Christopher Hitchens: putting water where his mouth is
Say what you like about the “odd couple” journalistic brothers Peter and Christoper Hitchens – they are “up for it”.
Peter, for example, renowned mauler of all things liberal, will always go on the radio to debate, for example, why the death penalty is, in his view, a jolly good idea. I seem to recall him turning out to spar with me on a quite humble radio station. I was thinking: “hang on, isn’t this the famous Peter Hitchens phoning in to this tiny FM radio station with me?”
Similarly, his US-based brother, big-time debater and hot shot Vanity Fair writer Christopher, is also pretty intrepid.
He’s made news today by talking about how he took on the challenge of being waterboarded after he’d apparently said it’s not real torture and then got the inevitable riposte: we’ll, how would you like it?
So, how did he like it? In a word, he didn’t like it. At all. It’s not some lightweight “simulation”, he says, but “you are drowning – or rather, being drowned". "If waterboarding does not constitute torture, then there is no such things as torture", he says, pretty unequivocally.
I’d say that being strapped down to a board that slopes backwards (so the water pours up your nose and into your throat) and then having pints of water carefully poured into your facial orifices is most definitely torture.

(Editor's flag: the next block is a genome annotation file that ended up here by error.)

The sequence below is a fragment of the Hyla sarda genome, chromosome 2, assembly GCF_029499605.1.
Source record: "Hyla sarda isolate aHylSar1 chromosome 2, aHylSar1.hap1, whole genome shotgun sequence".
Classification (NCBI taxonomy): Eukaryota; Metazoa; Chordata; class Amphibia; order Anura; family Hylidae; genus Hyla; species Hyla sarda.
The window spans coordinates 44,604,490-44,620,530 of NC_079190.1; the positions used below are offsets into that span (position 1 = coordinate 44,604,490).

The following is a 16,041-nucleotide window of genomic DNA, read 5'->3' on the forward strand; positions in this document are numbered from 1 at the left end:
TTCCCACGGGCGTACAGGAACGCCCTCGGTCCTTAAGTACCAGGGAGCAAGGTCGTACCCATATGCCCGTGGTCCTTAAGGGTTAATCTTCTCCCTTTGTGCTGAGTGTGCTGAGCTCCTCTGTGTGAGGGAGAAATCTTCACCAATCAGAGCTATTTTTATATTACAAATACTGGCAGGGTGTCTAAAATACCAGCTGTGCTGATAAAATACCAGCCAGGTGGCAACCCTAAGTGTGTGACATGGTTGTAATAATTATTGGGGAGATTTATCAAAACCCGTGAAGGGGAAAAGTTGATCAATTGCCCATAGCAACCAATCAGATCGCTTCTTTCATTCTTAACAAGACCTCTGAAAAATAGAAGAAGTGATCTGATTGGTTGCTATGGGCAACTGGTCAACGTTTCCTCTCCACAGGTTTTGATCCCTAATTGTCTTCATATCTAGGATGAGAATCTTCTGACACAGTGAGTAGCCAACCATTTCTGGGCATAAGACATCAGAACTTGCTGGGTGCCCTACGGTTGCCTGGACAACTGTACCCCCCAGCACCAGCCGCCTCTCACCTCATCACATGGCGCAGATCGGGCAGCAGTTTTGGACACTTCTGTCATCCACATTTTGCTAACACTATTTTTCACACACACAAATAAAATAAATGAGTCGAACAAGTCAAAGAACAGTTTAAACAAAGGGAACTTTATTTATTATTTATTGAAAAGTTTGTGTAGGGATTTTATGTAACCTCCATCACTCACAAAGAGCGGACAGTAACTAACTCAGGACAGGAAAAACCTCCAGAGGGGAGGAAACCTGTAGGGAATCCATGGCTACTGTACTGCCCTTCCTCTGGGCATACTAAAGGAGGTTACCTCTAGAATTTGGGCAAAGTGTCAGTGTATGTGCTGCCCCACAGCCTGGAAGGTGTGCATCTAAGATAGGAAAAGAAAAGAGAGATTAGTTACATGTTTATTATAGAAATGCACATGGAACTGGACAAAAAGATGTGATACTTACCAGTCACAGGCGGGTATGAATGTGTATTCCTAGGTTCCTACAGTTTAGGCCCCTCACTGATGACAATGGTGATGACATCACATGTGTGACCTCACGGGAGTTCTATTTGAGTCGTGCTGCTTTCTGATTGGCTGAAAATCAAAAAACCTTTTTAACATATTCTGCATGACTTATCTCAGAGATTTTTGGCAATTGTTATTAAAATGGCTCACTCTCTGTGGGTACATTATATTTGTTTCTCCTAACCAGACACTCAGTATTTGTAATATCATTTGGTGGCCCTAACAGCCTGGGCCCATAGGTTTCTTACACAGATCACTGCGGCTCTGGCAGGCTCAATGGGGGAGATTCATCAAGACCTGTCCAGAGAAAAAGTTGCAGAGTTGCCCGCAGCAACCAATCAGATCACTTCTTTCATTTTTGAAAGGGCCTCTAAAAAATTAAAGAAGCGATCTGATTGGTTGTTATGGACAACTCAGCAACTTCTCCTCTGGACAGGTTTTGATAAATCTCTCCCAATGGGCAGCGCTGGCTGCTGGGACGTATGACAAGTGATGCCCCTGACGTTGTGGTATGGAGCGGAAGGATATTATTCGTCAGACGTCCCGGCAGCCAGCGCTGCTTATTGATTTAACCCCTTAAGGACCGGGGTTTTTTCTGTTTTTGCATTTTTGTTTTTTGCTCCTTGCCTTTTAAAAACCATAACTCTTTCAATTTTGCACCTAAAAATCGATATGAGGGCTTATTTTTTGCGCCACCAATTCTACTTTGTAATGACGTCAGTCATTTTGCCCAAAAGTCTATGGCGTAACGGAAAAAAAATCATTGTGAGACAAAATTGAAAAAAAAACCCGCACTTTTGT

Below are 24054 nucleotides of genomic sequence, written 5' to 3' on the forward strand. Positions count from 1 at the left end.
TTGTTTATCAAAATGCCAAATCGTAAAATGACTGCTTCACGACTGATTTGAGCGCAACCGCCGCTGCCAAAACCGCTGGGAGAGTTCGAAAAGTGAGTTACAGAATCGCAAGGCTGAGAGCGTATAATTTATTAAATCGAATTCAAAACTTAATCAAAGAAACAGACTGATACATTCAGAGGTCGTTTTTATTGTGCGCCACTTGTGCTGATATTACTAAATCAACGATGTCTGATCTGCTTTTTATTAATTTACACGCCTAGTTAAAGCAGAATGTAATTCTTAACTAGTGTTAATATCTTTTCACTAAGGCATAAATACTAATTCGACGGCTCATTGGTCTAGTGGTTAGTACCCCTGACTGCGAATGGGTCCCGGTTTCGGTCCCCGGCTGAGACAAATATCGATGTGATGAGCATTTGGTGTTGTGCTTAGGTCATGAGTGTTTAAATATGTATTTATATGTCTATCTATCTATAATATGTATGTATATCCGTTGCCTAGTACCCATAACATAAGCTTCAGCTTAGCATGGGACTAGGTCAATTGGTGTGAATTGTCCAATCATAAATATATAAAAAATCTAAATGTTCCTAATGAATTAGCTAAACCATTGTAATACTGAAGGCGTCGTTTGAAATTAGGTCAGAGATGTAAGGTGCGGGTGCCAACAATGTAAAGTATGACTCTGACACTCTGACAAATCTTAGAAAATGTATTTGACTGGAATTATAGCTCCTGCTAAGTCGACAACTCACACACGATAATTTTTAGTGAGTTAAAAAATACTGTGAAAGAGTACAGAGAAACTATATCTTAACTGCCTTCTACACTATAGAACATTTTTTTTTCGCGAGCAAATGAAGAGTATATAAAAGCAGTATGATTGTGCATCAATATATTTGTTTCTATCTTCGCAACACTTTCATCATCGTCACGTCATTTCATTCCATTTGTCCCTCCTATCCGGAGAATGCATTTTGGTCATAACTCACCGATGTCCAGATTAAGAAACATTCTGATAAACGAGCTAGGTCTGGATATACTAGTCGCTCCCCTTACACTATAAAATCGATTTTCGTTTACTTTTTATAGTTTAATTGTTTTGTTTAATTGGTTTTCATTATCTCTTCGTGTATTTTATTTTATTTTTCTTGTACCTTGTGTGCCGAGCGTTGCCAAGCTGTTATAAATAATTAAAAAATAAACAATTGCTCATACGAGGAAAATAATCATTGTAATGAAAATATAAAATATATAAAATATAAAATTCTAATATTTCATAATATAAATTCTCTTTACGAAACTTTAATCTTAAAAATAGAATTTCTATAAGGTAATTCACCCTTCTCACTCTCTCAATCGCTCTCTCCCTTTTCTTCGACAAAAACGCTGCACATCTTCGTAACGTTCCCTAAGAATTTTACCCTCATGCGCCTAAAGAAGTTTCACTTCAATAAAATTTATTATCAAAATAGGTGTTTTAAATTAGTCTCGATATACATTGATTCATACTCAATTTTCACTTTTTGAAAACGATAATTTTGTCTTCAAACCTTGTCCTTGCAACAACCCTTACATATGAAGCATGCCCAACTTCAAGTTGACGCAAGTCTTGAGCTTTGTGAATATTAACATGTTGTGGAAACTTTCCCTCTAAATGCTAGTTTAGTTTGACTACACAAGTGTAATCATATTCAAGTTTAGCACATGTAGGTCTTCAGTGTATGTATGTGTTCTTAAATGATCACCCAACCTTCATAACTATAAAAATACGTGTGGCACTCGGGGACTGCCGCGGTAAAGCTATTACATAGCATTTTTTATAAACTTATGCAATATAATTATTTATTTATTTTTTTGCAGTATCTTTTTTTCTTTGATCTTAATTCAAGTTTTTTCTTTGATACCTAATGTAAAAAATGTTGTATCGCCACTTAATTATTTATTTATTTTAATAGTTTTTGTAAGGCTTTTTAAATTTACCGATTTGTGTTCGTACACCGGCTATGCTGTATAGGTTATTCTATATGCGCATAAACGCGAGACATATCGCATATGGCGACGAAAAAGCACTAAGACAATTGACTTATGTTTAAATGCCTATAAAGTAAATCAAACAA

As some readers of this blog may remember, Amnesty recently put together a filmic simulation of waterboarding called “Stuff Of Life” as part of our Unsubscribe campaign. Courtesy of YouTube and a lot of interested newspaper sites, blogs and even cinemas, literally millions of people watched it.
I’ve been in a big cinema in central London (the Prince Charles) and have seen the impact of this amazing 90-second film – it's pretty stunning.
Check it out if you haven’t yet seen it. Watch it again if you have.
As Malcolm Nance, a US security expert who advised us on the making of the film says: “Having trained American operatives to withstand waterboarding, I can assure you that this truly scary film is right on the money – this is what it’s like.”
So – unlike Hitchens – don’t actually try waterboarding at home kids!
Instead, try watching the Amnesty Stuff Of Life film and then see if you can resist joining our Unsubscribe campaign.
Our blogs are written by Amnesty International staff, volunteers and other interested individuals, to encourage debate around human rights issues. They do not necessarily represent the views of Amnesty International.